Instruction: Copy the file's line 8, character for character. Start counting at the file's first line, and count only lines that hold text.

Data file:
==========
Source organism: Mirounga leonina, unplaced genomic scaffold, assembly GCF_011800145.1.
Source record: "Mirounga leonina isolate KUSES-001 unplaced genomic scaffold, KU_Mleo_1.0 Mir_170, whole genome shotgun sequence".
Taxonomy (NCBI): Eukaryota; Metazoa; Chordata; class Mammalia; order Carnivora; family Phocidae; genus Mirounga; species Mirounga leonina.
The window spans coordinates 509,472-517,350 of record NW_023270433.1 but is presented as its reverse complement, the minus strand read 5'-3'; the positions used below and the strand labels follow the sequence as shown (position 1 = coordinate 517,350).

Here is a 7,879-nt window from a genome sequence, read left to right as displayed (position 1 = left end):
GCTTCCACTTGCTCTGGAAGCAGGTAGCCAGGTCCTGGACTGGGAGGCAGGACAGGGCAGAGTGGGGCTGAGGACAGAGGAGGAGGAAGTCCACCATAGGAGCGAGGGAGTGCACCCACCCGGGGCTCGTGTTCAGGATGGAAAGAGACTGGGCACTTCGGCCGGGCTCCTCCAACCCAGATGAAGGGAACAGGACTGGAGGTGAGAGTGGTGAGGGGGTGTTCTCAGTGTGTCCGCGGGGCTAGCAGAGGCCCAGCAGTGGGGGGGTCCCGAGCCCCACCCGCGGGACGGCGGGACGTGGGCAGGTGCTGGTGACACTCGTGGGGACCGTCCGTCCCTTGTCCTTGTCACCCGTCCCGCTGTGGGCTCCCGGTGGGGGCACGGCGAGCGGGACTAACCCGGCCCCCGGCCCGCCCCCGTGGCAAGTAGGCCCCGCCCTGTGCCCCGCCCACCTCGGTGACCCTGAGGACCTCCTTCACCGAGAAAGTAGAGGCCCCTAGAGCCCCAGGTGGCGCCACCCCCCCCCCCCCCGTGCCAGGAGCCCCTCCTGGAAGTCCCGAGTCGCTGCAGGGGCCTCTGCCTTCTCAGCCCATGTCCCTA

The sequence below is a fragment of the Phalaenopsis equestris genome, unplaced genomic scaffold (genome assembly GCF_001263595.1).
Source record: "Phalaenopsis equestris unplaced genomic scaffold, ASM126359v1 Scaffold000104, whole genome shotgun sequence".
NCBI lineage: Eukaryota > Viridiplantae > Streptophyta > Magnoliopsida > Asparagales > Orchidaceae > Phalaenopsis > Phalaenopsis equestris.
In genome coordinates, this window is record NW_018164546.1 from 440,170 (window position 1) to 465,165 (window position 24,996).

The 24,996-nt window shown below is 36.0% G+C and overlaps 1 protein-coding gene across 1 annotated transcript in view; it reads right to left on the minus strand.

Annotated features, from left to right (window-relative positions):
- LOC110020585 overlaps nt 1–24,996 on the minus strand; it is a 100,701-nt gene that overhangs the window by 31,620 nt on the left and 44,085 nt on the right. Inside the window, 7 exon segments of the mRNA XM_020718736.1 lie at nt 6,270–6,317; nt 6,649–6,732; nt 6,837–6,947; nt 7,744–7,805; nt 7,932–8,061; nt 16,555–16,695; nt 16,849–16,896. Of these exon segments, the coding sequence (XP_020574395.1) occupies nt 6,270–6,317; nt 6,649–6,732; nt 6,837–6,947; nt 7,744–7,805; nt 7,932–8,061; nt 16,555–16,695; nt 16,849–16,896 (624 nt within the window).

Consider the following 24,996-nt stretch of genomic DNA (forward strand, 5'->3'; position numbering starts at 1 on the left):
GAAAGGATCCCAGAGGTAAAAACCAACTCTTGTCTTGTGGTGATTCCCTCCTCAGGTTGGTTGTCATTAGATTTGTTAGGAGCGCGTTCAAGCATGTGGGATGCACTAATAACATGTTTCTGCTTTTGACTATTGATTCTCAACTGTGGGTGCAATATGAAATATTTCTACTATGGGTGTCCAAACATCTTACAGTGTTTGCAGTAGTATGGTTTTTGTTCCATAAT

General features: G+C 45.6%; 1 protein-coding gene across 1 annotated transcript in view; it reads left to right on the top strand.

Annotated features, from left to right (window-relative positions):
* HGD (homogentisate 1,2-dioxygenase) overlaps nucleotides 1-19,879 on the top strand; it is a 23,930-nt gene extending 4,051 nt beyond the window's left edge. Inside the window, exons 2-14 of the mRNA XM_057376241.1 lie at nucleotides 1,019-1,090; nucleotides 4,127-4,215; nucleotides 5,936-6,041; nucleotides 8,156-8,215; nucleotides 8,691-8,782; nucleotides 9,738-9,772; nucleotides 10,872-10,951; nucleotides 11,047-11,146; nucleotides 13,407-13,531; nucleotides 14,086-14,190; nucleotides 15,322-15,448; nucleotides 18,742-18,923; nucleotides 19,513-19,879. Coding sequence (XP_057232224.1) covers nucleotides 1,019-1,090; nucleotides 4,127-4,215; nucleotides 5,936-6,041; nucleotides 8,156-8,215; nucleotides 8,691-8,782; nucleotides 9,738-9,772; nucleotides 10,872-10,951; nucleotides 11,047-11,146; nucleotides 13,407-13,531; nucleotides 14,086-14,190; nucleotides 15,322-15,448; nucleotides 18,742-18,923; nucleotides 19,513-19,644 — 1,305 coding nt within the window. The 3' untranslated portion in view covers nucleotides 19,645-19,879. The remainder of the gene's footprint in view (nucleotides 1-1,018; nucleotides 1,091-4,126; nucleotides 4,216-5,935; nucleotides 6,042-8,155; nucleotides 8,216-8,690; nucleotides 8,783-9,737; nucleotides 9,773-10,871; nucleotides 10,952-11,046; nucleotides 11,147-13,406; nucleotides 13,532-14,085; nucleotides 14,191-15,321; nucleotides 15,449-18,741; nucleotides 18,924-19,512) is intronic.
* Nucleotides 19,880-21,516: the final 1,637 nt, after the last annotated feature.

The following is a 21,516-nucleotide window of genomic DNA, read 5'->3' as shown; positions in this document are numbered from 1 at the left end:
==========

Source record: "Phalaenopsis equestris unplaced genomic scaffold, ASM126359v1 Scaffold000104, whole genome shotgun sequence".